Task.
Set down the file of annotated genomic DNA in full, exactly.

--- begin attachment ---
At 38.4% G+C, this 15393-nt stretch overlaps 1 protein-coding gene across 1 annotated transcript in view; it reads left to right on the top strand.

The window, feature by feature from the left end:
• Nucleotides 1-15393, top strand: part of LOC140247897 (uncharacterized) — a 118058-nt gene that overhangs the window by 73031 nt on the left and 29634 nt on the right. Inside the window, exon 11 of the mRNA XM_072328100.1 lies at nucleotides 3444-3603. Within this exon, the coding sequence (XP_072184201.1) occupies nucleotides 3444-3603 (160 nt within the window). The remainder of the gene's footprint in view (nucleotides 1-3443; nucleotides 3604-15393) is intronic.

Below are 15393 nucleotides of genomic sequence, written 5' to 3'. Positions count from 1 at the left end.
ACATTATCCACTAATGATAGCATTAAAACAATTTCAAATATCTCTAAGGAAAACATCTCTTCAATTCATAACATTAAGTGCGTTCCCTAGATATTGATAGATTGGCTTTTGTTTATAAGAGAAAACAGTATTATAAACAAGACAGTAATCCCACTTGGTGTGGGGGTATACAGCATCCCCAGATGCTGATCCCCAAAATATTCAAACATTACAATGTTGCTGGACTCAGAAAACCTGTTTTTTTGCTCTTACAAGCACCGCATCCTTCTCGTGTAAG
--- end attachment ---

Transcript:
At 38.4% G+C, this 15393-nt stretch overlaps 1 protein-coding gene across 1 annotated transcript in view; it reads left to right on the top strand.

The window, feature by feature from the left end:
• Nucleotides 1-15393, top strand: part of LOC140247897 (uncharacterized) — a 118058-nt gene that overhangs the window by 73031 nt on the left and 29634 nt on the right. Inside the window, exon 11 of the mRNA XM_072328100.1 lies at nucleotides 3444-3603. Within this exon, the coding sequence (XP_072184201.1) occupies nucleotides 3444-3603 (160 nt within the window). The remainder of the gene's footprint in view (nucleotides 1-3443; nucleotides 3604-15393) is intronic.

Below are 15393 nucleotides of genomic sequence, written 5' to 3'. Positions count from 1 at the left end.
ACATTATCCACTAATGATAGCATTAAAACAATTTCAAATATCTCTAAGGAAAACATCTCTTCAATTCATAACATTAAGTGCGTTCCCTAGATATTGATAGATTGGCTTTTGTTTATAAGAGAAAACAGTATTATAAACAAGACAGTAATCCCACTTGGTGTGGGGGTATACAGCATCCCCAGATGCTGATCCCCAAAATATTCAAACATTACAATGTTGCTGGACTCAGAAAACCTGTTTTTTTGCTCTTACAAGCACCGCATCCTTCTCGTGTAAG